• My friend Sandro Demaio has started a new Translational Global Health blog over at the PLoS network.

    As a contributor to the blog I will be focussing on technology and global health.

    Introduction

    I’m Fred Hersch, a medical doctor and techy with a passion for global health. I’m interested in the role of technology for improving access to essential healthcare. With years of experience developing web solutions (prior to studying medicine though I still do it), I bring a bit of pragmatic reality to the discussion about technology and healthcare. Don’t get me wrong, I’m a believer that technology has a huge role to play but it’s no silver bullet either. It’s what you do with it that counts. This article is the first that looks at what is going on in the health technology space and thoughts about how technology can be harnessed to improve the health of people everywhere.

    mHealth is everywhere you turn these days. The mobile phone has become the new “must have” for any serious “innovative” global health project. Everyone’s doing it, hell, we’re even making jokes about it! Have you heard the one about how there are more pilots in mHealth than there are in the US Air Force? So, what is it about the mobile phone that has the global health community so excited, and what are the opportunities offered by technology and innovation?

    Read on - http://blogs.plos.org/globalhealth/2012/12/26/transforming-health-care-one-sms-at-a-time/

     

  • Heading north from Kigali, the land of a thousand hills truly comes into being. Whilst Kigali itself is built around a series of mountains, the landscape changes dramatically as one heads towards the volcano regions of Ruhengeri and the lake side town of Gisenyi (on the border with Goma in the DRC). Like anthills, paths wind there ways through the mountains, each dotted with plots of land and streams of people coming and going; constantly engaged in the daily toil of the land.

    IMG_2431

    In the foothills of the Virunga range of Volcanoes, the home to the mountain gorillas, the north is truly breathtaking. The plan was to hike one of the volcanoes – an 8 hour trek to the crater top and the lakes within. Unfortunately this was not to be. The sting was not the US$75 entrance fee to do the walk, but rather the US$80 cost of hiring a car and a driver to escort us to the start point and await our return. Whilst it would have been beautiful, $US100+ to walk a mountain just seemed a bit too rich.

    Virunga range

    So, instead I together with my intrepid travellers from Holland (Yaap and Alenka) decided to hike the 12km back to town and in the process take in all the local scenery of the villages. It was a great decision. The trip back was beautiful. We were accompanied by some local kids who spoke great english and helped us with our local greetings. As is the way we drew plenty of attention – 3 muzungus walking, greeting people in the local Kinyrwanda language drew cries of laughter and smiles all around. The ‘hike’ didn’t last long. We ended up making most of the (down hill) journey on the back of bicycles, taking in all the colour at speed – exhilarating.

    cycling

    With the morning activities wrapped up by 9am, we decided to head west to Gisenyi, home to the beautiful Lake Kivu and also the border town with Goma in the DRC.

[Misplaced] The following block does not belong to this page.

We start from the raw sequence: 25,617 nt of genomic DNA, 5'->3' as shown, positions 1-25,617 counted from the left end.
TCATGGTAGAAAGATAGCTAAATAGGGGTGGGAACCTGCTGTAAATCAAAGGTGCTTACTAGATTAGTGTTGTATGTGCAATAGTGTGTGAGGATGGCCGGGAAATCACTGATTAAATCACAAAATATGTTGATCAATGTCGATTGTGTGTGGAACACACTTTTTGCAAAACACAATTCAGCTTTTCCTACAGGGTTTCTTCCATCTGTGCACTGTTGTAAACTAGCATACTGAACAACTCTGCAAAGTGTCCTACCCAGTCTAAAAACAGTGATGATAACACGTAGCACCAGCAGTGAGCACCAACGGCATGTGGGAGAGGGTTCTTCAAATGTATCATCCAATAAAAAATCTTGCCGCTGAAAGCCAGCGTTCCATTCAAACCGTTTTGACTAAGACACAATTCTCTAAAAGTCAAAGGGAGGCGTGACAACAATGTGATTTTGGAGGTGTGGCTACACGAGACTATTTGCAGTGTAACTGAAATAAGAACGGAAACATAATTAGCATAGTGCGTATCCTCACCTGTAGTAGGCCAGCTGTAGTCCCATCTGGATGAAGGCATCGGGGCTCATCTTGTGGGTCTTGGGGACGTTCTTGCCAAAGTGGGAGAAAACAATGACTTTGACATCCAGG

Playa del Gisenyi

    Seemingly out of place is the beautiful lake side town of Gisenyi. The lake, Lake Kivu has all the potential of a sea side resort. Dilapidated and run down, there are a few hints at past beauty and perhaps over the next decade this place will see a renaisance of sorts. Sitting on deck chairs on the beach at the Serena Resort, sipping expensive orange juice or cappucinos, looking over the beautiful lake towards the mountainous DRC on the other side, one could forget you were in Rwanda at all. This is where the rich and famous of Rwanda play, not to mention the UN types and expats looking for a bit of R&R on the weekend. A great place to relax, take a swim and even do some wind surfing and all sorts of other activities. Nice.

    Playa Gisenyi

    A brush with Goma

    Gisenyi sits abreast with Goma, the border town with the Democratic Republic of the Congo (DRC). With an adventurous spirit, we had to check it out. With all the reports of the fighting going on just across the border, who knew what would await? The writing was on the wall, but perhaps a glimpse of the unfolding crisis or a heavily militarized zone would await us. I offer two versions of the events that followed:

    The bravado story goes something like this.

    After hiking part of the way along the coastline, we managed to coerce some moto drivers to get us to the border. Not understanding their apparent reluctance we insisted and negotiated a reasonable price. On the backs of the motorcycles, we diverted to an off road path bumped our way towards the heavily gaurded border arriving within meters of the crossing into Goma and the DRC.

    Unfortunately, the truth is never as exciting …

    After a lovely breakfast we walked out of our hotel and along the costal road towards the border. Believing it to be about 5km away we opted for the easy option and flagged down a few motos. Thinking it was still a distance to the border we negotiated what seemed to be a resonable prices and off we went. The drivers headed off in the opposite direction only to detour via some pretty crappy bumpy roads. Within about 5 minutes, we arrived to find nothing more than a border crossing (yes, there was a guard) and a regular procession of cars, people and trucks making the 20m crossing into Goma.